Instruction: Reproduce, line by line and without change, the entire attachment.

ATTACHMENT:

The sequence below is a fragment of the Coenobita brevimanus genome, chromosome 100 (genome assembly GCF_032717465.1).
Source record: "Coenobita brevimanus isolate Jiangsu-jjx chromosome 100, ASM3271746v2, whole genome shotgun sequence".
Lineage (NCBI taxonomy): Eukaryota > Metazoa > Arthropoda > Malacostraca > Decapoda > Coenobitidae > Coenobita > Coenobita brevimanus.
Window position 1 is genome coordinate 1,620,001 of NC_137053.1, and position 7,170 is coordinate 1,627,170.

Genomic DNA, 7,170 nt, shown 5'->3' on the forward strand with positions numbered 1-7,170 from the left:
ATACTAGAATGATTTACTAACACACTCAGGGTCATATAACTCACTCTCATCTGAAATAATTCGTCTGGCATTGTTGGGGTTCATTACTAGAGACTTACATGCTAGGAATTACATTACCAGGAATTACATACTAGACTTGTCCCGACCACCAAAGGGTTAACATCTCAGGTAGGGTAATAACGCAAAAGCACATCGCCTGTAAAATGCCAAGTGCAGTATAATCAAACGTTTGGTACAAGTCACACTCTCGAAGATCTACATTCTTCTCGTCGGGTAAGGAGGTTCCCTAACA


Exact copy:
The sequence below is a fragment of the Coenobita brevimanus genome, chromosome 100 (genome assembly GCF_032717465.1).
Source record: "Coenobita brevimanus isolate Jiangsu-jjx chromosome 100, ASM3271746v2, whole genome shotgun sequence".
Lineage (NCBI taxonomy): Eukaryota > Metazoa > Arthropoda > Malacostraca > Decapoda > Coenobitidae > Coenobita > Coenobita brevimanus.
Window position 1 is genome coordinate 1,620,001 of NC_137053.1, and position 7,170 is coordinate 1,627,170.

Genomic DNA, 7,170 nt, shown 5'->3' on the forward strand with positions numbered 1-7,170 from the left:
ATACTAGAATGATTTACTAACACACTCAGGGTCATATAACTCACTCTCATCTGAAATAATTCGTCTGGCATTGTTGGGGTTCATTACTAGAGACTTACATGCTAGGAATTACATTACCAGGAATTACATACTAGACTTGTCCCGACCACCAAAGGGTTAACATCTCAGGTAGGGTAATAACGCAAAAGCACATCGCCTGTAAAATGCCAAGTGCAGTATAATCAAACGTTTGGTACAAGTCACACTCTCGAAGATCTACATTCTTCTCGTCGGGTAAGGAGGTTCCCTAACA